In an important ruling for employers, the Fourth Circuit recently underscored that the Pregnancy Discrimination Act (PDA) does not require employers to provide pregnant workers with special accommodations. Young v. United Parcel Service, Inc., No. 11-2078 (4th Cir. Jan. 9, 2013). When Peggy Young became unable to lift heavy packages due to her pregnancy, she asked UPS, her employer, to accommodate her by putting her on the light work duty that it offered to disabled workers and those injured on the job. Young filed suit after UPS refused.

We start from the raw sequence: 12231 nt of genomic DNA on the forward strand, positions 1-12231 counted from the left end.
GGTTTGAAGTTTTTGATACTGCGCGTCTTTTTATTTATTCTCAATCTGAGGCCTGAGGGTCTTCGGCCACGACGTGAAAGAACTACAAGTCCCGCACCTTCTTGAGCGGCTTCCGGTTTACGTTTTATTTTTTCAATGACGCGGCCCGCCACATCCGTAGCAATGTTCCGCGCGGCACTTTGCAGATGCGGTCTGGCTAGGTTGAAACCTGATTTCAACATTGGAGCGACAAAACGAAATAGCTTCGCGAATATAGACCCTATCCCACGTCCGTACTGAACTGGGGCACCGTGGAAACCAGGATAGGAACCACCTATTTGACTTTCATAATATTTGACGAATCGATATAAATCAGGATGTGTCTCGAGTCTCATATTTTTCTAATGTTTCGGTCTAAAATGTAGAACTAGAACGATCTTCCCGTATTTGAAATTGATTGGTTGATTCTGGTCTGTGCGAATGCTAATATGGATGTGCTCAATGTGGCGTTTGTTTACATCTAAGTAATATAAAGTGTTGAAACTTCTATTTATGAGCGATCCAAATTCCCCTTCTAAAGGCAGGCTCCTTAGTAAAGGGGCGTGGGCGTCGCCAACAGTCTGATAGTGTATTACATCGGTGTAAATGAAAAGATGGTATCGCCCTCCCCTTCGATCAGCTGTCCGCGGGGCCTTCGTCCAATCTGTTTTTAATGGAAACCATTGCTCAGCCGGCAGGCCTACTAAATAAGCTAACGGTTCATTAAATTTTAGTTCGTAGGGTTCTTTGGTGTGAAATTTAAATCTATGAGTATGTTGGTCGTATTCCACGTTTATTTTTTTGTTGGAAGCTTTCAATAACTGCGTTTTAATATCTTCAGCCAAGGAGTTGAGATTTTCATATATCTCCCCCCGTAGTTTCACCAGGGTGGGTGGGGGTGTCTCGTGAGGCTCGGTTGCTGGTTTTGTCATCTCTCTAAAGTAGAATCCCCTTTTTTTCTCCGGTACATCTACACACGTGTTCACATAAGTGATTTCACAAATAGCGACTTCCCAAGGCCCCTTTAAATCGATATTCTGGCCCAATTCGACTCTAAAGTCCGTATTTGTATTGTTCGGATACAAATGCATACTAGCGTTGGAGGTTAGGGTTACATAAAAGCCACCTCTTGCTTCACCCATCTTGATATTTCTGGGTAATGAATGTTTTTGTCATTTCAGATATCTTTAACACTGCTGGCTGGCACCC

Young and amicus supporters like the American Civil Liberties Union argued that, because UPS offered light duty work to certain nonpregnant workers, the PDA required it to extend the same treatment to pregnant workers. The Fourth Circuit found, however, that Young was treated the same as the general category of employees who were unable to lift as a result of an off-the-job injury or illness but were not disabled within the meaning of the Americans with Disabilities Act (ADA). The Young Court found that Young was not entitled to protection under the ADA and emphasized that, where a policy treats pregnant employees and nonpregnant employees alike, the employer has complied with the PDA, even if the effect of the neutral policy is that the pregnant employee is prevented from continuing to work.

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